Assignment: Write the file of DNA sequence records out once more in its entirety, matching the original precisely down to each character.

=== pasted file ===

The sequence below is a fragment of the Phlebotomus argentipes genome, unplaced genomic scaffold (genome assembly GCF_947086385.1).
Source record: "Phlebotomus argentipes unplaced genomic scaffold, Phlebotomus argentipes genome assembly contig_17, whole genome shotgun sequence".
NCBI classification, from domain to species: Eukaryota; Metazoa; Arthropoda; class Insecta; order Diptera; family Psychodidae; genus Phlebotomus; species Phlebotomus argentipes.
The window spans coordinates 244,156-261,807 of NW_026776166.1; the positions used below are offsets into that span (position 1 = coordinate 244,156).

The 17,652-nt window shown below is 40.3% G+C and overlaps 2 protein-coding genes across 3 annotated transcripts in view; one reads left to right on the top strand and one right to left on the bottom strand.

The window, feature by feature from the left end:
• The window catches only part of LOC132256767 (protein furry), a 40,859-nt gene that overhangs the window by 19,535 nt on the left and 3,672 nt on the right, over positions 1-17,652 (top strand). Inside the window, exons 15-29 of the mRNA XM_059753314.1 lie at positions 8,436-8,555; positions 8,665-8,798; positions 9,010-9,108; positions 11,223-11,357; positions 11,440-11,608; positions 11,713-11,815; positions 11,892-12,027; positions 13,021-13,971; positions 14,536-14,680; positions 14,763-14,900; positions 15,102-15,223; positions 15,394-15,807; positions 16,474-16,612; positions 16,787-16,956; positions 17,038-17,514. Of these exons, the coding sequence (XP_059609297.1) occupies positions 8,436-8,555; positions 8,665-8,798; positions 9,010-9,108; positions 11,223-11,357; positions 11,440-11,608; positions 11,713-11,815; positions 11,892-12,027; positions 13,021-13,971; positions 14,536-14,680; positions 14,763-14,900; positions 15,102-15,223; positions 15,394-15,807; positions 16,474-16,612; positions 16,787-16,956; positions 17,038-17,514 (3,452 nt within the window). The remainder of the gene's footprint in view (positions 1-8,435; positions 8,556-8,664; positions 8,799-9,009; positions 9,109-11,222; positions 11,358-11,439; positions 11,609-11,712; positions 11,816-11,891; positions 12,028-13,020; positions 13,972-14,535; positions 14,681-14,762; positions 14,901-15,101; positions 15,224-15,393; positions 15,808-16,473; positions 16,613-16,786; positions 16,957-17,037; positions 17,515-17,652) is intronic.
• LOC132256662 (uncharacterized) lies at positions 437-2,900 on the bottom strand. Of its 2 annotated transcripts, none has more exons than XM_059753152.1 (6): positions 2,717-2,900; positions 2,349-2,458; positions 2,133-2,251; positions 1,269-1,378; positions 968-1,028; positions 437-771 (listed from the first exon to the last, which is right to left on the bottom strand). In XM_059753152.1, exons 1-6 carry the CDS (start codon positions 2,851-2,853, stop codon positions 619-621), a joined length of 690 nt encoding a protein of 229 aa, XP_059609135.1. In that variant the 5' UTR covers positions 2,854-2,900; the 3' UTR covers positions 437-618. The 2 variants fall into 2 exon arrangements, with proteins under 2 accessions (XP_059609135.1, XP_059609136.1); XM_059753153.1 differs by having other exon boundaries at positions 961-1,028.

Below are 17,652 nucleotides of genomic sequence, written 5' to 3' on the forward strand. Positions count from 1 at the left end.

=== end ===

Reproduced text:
The sequence below is a fragment of the Phlebotomus argentipes genome, unplaced genomic scaffold (genome assembly GCF_947086385.1).
Source record: "Phlebotomus argentipes unplaced genomic scaffold, Phlebotomus argentipes genome assembly contig_17, whole genome shotgun sequence".
NCBI classification, from domain to species: Eukaryota; Metazoa; Arthropoda; class Insecta; order Diptera; family Psychodidae; genus Phlebotomus; species Phlebotomus argentipes.
The window spans coordinates 244,156-261,807 of NW_026776166.1; the positions used below are offsets into that span (position 1 = coordinate 244,156).

The 17,652-nt window shown below is 40.3% G+C and overlaps 2 protein-coding genes across 3 annotated transcripts in view; one reads left to right on the top strand and one right to left on the bottom strand.

The window, feature by feature from the left end:
• The window catches only part of LOC132256767 (protein furry), a 40,859-nt gene that overhangs the window by 19,535 nt on the left and 3,672 nt on the right, over positions 1-17,652 (top strand). Inside the window, exons 15-29 of the mRNA XM_059753314.1 lie at positions 8,436-8,555; positions 8,665-8,798; positions 9,010-9,108; positions 11,223-11,357; positions 11,440-11,608; positions 11,713-11,815; positions 11,892-12,027; positions 13,021-13,971; positions 14,536-14,680; positions 14,763-14,900; positions 15,102-15,223; positions 15,394-15,807; positions 16,474-16,612; positions 16,787-16,956; positions 17,038-17,514. Of these exons, the coding sequence (XP_059609297.1) occupies positions 8,436-8,555; positions 8,665-8,798; positions 9,010-9,108; positions 11,223-11,357; positions 11,440-11,608; positions 11,713-11,815; positions 11,892-12,027; positions 13,021-13,971; positions 14,536-14,680; positions 14,763-14,900; positions 15,102-15,223; positions 15,394-15,807; positions 16,474-16,612; positions 16,787-16,956; positions 17,038-17,514 (3,452 nt within the window). The remainder of the gene's footprint in view (positions 1-8,435; positions 8,556-8,664; positions 8,799-9,009; positions 9,109-11,222; positions 11,358-11,439; positions 11,609-11,712; positions 11,816-11,891; positions 12,028-13,020; positions 13,972-14,535; positions 14,681-14,762; positions 14,901-15,101; positions 15,224-15,393; positions 15,808-16,473; positions 16,613-16,786; positions 16,957-17,037; positions 17,515-17,652) is intronic.
• LOC132256662 (uncharacterized) lies at positions 437-2,900 on the bottom strand. Of its 2 annotated transcripts, none has more exons than XM_059753152.1 (6): positions 2,717-2,900; positions 2,349-2,458; positions 2,133-2,251; positions 1,269-1,378; positions 968-1,028; positions 437-771 (listed from the first exon to the last, which is right to left on the bottom strand). In XM_059753152.1, exons 1-6 carry the CDS (start codon positions 2,851-2,853, stop codon positions 619-621), a joined length of 690 nt encoding a protein of 229 aa, XP_059609135.1. In that variant the 5' UTR covers positions 2,854-2,900; the 3' UTR covers positions 437-618. The 2 variants fall into 2 exon arrangements, with proteins under 2 accessions (XP_059609135.1, XP_059609136.1); XM_059753153.1 differs by having other exon boundaries at positions 961-1,028.

Below are 17,652 nucleotides of genomic sequence, written 5' to 3' on the forward strand. Positions count from 1 at the left end.